Grandparent scam in US

A federal grand jury has indicted eight persons for their involvement in the grandparent scam:

A federal grand jury in San Diego has returned an indictment against eight defendants for their alleged roles in a federal racketeering conspiracy. The indictment alleges the defendants were members and associates of a criminal enterprise that defrauded elderly Americans by making them falsely believe that a grandchild (or other close relative) was in trouble and needed their help. The elderly victims each paid thousands to tens of thousands of dollars to the criminal organization in this scheme.

This scheme has left many elderly victims financially and emotionally devastated,” said Acting U.S. Attorney Randy Grossman for the Southern District of California. “It is unconscionable to target the elderly and exploit their love for their grandchildren. Elder fraud is a serious crime against some of our nation’s most vulnerable citizens. We are committed to combating all types of elder abuse in our community.”

“Elder Fraud is a massive and growing problem, as our county’s population gets older, with losses into the billions of dollars nationwide,” said Special Agent in Charge Suzanne Turner of the FBI’s San Diego Field Office. “The San Diego Elder Justice Task Force was set up to combine resources, experience, and capabilities to have a sophisticated and coordinated law enforcement response to fight this battle.”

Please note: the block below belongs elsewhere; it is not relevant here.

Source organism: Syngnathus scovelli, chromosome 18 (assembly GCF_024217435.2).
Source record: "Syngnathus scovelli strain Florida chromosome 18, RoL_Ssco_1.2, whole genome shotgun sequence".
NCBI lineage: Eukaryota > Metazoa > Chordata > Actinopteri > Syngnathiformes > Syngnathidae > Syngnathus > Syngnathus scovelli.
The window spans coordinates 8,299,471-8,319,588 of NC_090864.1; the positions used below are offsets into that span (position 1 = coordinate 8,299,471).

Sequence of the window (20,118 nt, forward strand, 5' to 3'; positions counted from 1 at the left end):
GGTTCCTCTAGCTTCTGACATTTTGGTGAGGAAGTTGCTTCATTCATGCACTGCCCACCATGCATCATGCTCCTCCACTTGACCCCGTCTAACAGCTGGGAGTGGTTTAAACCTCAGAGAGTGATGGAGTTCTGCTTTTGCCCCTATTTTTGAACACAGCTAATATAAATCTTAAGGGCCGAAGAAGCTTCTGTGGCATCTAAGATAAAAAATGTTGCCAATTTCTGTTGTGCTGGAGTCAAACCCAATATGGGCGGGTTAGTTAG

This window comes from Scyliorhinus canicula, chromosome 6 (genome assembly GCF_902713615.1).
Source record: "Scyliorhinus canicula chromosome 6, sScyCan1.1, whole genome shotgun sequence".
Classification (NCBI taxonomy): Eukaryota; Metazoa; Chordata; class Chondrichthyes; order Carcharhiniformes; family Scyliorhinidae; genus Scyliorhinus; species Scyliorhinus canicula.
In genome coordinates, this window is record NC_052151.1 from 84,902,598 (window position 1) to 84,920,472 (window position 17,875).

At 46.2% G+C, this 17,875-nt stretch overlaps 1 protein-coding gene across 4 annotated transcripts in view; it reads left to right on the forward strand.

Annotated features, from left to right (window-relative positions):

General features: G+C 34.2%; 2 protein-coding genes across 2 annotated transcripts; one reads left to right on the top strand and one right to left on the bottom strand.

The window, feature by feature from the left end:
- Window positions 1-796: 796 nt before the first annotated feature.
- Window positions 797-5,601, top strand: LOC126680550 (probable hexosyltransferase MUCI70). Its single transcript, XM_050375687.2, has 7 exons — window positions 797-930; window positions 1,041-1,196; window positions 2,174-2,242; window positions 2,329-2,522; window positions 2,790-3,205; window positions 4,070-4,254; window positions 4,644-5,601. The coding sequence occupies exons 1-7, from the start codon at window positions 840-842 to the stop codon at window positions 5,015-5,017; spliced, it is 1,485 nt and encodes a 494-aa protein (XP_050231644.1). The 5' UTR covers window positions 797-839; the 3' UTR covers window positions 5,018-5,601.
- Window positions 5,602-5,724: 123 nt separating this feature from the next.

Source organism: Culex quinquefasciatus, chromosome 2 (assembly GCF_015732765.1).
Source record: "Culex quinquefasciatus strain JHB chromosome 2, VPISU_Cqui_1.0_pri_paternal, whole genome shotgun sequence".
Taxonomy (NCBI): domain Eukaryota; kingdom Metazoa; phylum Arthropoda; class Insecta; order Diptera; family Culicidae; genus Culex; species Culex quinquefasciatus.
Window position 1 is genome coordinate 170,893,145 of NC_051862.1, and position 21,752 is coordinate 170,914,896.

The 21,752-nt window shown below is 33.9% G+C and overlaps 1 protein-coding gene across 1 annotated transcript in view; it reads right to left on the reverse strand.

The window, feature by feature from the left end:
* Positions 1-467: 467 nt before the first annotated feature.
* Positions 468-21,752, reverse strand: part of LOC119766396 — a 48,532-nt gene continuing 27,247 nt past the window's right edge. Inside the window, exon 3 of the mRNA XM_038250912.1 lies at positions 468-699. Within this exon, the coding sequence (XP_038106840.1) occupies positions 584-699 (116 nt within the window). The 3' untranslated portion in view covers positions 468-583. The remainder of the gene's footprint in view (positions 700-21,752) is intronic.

According to the indictment, the defendants were members and associates of a network of individuals who, through extortion and fraud, induced elderly Americans across the United States to pay thousands to tens of thousands of dollars each to purportedly help their grandchild or other close family relatives. According to statements made by prosecutors in court, the defendants swindled more than $2 million from 70-plus elderly victims across the nation, with at least 10 in San Diego County.

The perpetrators contacted elderly Americans by telephone and impersonated a grandchild, other close relative, or friend of the victim. They falsely convinced the victims that their relatives were in legal trouble and needed money to pay for bail, medical expenses for car accident victims, or to prevent additional charges from being filed. The defendants and their co-conspirators received money from victims via various means, including in-person pickup, mail, and wire transfer, and laundered the proceeds, including through cryptocurrency.


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